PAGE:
between good-enough accuracy and speed, as all those operations are
    quite fast to perform.

    If what you want is a comparison which does not depend on the
    magnitude of the values and you don't care if the comparison becomes
    somewhat slower, then what you want is to compare the first n
    significant digits of the values.
    This can be done by dividing the values by their magnitude.

    The magnitude of a value (ie. how many digits it has at the left
    of the decimal point) can be calculated with floor(log10(fabs(value))).
    Now if you divide the value by pow(10, magnitude) you get a value
    which is scaled to the range 0-1.
    In other words: svalue = value/pow(10, floor(log10(fabs(value))));
    Now svalue is value scaled to 0-1, which makes it easy to compare the
    n significant digits of the value. You can divide the other value
    with that same divisor and then do the fabs(svalue1-svalue2)<epsilon
    comparison.
    Juha Nieminen, Jul 9, 2007
    #13
  14. Juha Nieminen wrote:
    > Thomas Kowalski wrote:
    >> To determine equality of two doubles a and b the following is often
    >> done:
    >>
    >> bool isEqual ( double a, double b ) {
    >> return ( fabs (a-b) < THRESHOLD );
    >> }
    >>
    >> But this a approach usually fails if comparing doubles of different
    >> magnitude since it's hard or not possible to find a suitable
    >> threshold value.

    >
    > It is indeed true that the classic comparison fabs(a-b)<epsilon
    > is not very good if a and b are very large or very small.


    That statement is too vague. And there is no way to be more concrete
    without any additional information: it all depends on the problem
    domain. What do those numbers designate? Example: such comparison
    is perfectly fine if 'a' and 'b' are coordinates and the 'isEqual'
    means that the gap between those coordinates is smaller than some
    predefined value ('THRESHOLD').

    > When they
    > are very large the comparison becomes more restrictive because
    > epsilon becomes much smaller in relation to a and b, and thus less
    > discrepancy is allowed.


    Not true. It's no more restrictive within the imposed requirements.
    If the requirements are such that the absolute difference between
    the two values is smaller than some value, it's coded correctly.
    The problem is that we just don't know what the requirements are.

    > When a and b are very small then epsilon
    > effectively becomes larger with respect to them and the inaccuracy
    > of the comparison increases.
    > I suppose that the fabs(a-b)<epsilon comparison is a compromise
    > between good-enough accuracy and speed, as all those operations are
    > quite fast to perform.


    As I showed above, it actually may be the only solution acceptable.

    > If what you want is a comparison which does not depend on the
    > magnitude of the values and you don't care if the comparison becomes
    > somewhat slower, then what you want is to compare the first n
    > significant digits of the values.
    > This can be done by dividing the values by their magnitude.


    There is no single magnitude when *two* numbers are concerned. How
    do you decide what that magnitude is?

    >
    > The magnitude of a value (ie. how many digits it has at the left
    > of the decimal point) can be calculated with
    > floor(log10(fabs(value))).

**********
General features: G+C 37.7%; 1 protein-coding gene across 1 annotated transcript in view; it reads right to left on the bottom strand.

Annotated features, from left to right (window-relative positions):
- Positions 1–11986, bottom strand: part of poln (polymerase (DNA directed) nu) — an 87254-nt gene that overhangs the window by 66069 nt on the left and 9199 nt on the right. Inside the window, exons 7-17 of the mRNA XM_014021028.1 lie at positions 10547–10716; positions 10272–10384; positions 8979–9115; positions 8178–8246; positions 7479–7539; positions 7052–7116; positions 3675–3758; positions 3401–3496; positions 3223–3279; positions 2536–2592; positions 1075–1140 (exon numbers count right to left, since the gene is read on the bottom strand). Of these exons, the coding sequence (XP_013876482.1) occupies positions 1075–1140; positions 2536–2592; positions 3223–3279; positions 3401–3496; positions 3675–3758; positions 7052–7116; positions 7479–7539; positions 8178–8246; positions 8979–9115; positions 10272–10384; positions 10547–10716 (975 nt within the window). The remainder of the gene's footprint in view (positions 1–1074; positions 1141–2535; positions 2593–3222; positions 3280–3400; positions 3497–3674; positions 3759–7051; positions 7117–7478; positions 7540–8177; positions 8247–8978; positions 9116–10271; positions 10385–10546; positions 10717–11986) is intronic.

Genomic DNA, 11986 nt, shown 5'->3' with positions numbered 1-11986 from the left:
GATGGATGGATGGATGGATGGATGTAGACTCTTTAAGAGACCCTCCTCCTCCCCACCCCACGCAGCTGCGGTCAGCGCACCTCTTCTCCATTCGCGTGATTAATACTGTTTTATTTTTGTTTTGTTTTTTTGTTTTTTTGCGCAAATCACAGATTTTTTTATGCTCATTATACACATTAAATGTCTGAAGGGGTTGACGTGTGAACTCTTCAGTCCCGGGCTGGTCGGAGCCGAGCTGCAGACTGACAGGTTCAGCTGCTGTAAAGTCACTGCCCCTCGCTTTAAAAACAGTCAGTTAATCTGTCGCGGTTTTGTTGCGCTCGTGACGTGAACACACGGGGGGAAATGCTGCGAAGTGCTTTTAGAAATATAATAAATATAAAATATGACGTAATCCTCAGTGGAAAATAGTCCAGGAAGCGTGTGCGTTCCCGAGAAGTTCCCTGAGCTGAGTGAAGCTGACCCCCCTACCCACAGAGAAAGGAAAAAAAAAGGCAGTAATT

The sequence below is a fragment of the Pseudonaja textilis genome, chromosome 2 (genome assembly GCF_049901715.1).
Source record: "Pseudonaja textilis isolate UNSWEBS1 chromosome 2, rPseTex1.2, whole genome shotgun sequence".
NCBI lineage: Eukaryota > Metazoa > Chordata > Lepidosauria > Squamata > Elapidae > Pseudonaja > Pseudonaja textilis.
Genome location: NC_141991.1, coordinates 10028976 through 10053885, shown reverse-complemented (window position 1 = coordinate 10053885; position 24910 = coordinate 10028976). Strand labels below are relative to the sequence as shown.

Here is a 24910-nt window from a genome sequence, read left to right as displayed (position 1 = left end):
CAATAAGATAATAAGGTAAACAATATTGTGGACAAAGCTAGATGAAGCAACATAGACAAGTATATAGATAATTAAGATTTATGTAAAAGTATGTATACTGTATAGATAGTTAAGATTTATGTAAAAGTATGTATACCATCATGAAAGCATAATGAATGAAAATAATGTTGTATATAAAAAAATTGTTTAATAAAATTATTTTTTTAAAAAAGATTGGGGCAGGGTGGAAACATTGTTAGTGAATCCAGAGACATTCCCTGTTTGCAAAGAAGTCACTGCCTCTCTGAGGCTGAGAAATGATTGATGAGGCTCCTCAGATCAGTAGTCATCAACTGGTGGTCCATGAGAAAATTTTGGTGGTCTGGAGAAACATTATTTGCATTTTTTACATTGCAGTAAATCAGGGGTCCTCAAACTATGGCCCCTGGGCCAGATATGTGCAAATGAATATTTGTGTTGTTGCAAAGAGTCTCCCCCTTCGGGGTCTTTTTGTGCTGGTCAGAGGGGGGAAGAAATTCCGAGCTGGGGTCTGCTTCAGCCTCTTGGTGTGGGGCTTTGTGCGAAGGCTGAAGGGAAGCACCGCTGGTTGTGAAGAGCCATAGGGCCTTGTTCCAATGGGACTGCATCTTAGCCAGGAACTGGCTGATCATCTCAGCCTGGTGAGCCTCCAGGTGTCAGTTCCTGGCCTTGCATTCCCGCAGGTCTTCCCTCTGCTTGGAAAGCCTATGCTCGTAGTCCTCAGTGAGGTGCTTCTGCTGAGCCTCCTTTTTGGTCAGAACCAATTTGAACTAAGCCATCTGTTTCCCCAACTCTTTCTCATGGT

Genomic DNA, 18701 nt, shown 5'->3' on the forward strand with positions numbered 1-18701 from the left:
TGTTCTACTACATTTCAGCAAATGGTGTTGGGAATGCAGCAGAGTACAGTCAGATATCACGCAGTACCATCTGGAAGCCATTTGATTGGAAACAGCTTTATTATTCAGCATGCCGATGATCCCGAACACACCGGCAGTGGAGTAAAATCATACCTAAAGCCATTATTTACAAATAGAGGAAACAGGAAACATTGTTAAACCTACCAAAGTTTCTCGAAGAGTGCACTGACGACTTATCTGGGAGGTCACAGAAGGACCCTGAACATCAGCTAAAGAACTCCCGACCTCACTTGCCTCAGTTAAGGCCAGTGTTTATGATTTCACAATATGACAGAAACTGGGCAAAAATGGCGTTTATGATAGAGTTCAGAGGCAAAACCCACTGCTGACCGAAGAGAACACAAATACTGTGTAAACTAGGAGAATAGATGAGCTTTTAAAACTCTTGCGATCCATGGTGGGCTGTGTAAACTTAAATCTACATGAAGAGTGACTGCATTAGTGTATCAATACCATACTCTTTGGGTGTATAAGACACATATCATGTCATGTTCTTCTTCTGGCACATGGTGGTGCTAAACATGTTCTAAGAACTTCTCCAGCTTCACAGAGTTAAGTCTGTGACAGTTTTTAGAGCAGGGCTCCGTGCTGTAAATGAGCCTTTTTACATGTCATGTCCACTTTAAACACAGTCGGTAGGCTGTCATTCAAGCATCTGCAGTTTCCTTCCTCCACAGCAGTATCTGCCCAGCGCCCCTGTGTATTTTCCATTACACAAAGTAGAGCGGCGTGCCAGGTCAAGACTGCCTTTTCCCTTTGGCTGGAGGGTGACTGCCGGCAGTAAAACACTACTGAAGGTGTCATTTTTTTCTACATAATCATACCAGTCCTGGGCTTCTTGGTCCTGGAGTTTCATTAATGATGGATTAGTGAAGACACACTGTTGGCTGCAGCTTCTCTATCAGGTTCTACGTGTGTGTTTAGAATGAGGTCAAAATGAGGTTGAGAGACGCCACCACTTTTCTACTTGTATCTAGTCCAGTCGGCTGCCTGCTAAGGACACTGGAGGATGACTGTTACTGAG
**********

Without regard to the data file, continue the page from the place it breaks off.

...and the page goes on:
Right. Of *a* value.

    > Now if you divide the value by pow(10,
    > magnitude) you get a value which is scaled to the range 0-1.


    Actually, it's scaled to the range 0.1-1.

    > In other words: svalue = value/pow(10, floor(log10(fabs(value))));
    > Now svalue is value scaled to 0-1,


    0.1-1

    > which makes it easy to compare the
    > n significant digits of the value.


    Yes. Compare to what?

    > You can divide the other value
    > with that same divisor and then do the fabs(svalue1-svalue2)<epsilon
    > comparison.


    Why divide *the other* value with *the same divisor* and not the other
    way around?

    What you're describing here is comparison of significant digits. To
    do it quickly and without extra calculation you can just do

    if (fabs(a-b) < ADJUSTED_TRHESHOLD * max(fabs(a),fabs(b)) ) ...

    which basically is the calculation of the relative error (kind of).
    But nothing actually says that in the OP's problem domain it is the
    right thing to do.

    V
    --
    Please remove capital 'A's when replying by e-mail
    I do not respond to top-posted replies, please don't ask
    Victor Bazarov, Jul 9, 2007
    #14
  15. Thomas Kowalski

    kwikius Guest

    On 9 Jul, 12:12, Michael DOUBEZ <> wrote:
    > Thomas Kowalski a écrit :
    >
    > > Hi everyone,
    > > To determine equality of two doubles a and b the following is often
    > > done:

    >
    > > bool isEqual ( double a, double b ) {
    > > return ( fabs (a-b) < THRESHOLD );
    > > }

    >
    > > But this a approach usually fails if comparing doubles of different
    > > magnitude since it's hard or not possible to find a suitable threshold
    > > value.

    >
    > std::numeric_limits<double>::epsilon() is a good starting point.


    IMO its useful to be able to supply the epsilon . Being given a hard
    coded one seems arbitrary. You can also get more elaborate:

    #include <limits>

    //compare against some acceptable error range
    // epsilon can be computed
    // and may therefore be negative
    // hence use of abs
    inline
    bool eq_( double lhs, double rhs, double epsilon)
    {
    return std::abs(lhs-rhs) <= std::abs(epsilon);
    }

    //overload for function to supply epsilon
    inline
    bool eq_( double lhs, double rhs, double (*f)() )
    {
    return std::abs(lhs-rhs) <= std::abs(f());
    }

    //overload for function to supply epsilon based on inputs
    inline
    bool eq_( double lhs, double rhs, double (*f)(double, double) )
    {
    return std::abs(lhs-rhs) <= std::abs(f(lhs,rhs));
    }

    // get some percent based on x,y
    template <int N>